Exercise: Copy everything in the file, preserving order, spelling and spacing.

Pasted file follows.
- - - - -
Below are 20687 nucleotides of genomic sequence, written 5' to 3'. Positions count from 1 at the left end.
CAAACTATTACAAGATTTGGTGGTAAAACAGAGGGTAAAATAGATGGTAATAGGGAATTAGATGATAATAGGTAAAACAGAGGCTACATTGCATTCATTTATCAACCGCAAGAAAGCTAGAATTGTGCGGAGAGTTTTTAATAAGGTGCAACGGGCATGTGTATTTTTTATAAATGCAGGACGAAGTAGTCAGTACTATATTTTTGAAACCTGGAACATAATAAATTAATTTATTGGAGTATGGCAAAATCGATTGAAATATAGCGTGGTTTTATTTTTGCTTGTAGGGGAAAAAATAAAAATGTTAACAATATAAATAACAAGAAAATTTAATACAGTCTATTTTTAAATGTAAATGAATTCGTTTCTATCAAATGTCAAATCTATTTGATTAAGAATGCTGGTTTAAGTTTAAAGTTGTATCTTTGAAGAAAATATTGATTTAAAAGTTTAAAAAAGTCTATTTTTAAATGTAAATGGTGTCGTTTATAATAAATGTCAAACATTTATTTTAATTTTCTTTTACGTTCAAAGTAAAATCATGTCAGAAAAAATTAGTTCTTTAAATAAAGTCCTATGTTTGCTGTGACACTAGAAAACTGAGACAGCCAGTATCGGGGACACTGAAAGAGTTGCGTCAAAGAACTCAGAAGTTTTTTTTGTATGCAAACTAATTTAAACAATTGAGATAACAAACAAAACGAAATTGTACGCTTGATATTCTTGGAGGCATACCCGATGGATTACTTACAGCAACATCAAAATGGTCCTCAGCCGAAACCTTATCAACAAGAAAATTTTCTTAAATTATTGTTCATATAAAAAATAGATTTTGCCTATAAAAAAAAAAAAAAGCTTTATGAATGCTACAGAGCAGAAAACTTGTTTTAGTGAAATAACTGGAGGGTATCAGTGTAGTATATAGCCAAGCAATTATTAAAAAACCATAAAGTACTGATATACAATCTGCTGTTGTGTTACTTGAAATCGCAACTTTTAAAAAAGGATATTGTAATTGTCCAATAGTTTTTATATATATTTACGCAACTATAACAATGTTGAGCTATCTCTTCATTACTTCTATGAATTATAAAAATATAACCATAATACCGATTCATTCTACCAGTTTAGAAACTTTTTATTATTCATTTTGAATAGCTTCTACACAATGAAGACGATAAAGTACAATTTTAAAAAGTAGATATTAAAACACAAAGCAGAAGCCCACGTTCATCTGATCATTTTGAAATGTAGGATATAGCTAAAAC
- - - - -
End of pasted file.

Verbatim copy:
Below are 20687 nucleotides of genomic sequence, written 5' to 3'. Positions count from 1 at the left end.
CAAACTATTACAAGATTTGGTGGTAAAACAGAGGGTAAAATAGATGGTAATAGGGAATTAGATGATAATAGGTAAAACAGAGGCTACATTGCATTCATTTATCAACCGCAAGAAAGCTAGAATTGTGCGGAGAGTTTTTAATAAGGTGCAACGGGCATGTGTATTTTTTATAAATGCAGGACGAAGTAGTCAGTACTATATTTTTGAAACCTGGAACATAATAAATTAATTTATTGGAGTATGGCAAAATCGATTGAAATATAGCGTGGTTTTATTTTTGCTTGTAGGGGAAAAAATAAAAATGTTAACAATATAAATAACAAGAAAATTTAATACAGTCTATTTTTAAATGTAAATGAATTCGTTTCTATCAAATGTCAAATCTATTTGATTAAGAATGCTGGTTTAAGTTTAAAGTTGTATCTTTGAAGAAAATATTGATTTAAAAGTTTAAAAAAGTCTATTTTTAAATGTAAATGGTGTCGTTTATAATAAATGTCAAACATTTATTTTAATTTTCTTTTACGTTCAAAGTAAAATCATGTCAGAAAAAATTAGTTCTTTAAATAAAGTCCTATGTTTGCTGTGACACTAGAAAACTGAGACAGCCAGTATCGGGGACACTGAAAGAGTTGCGTCAAAGAACTCAGAAGTTTTTTTTGTATGCAAACTAATTTAAACAATTGAGATAACAAACAAAACGAAATTGTACGCTTGATATTCTTGGAGGCATACCCGATGGATTACTTACAGCAACATCAAAATGGTCCTCAGCCGAAACCTTATCAACAAGAAAATTTTCTTAAATTATTGTTCATATAAAAAATAGATTTTGCCTATAAAAAAAAAAAAAAGCTTTATGAATGCTACAGAGCAGAAAACTTGTTTTAGTGAAATAACTGGAGGGTATCAGTGTAGTATATAGCCAAGCAATTATTAAAAAACCATAAAGTACTGATATACAATCTGCTGTTGTGTTACTTGAAATCGCAACTTTTAAAAAAGGATATTGTAATTGTCCAATAGTTTTTATATATATTTACGCAACTATAACAATGTTGAGCTATCTCTTCATTACTTCTATGAATTATAAAAATATAACCATAATACCGATTCATTCTACCAGTTTAGAAACTTTTTATTATTCATTTTGAATAGCTTCTACACAATGAAGACGATAAAGTACAATTTTAAAAAGTAGATATTAAAACACAAAGCAGAAGCCCACGTTCATCTGATCATTTTGAAATGTAGGATATAGCTAAAAC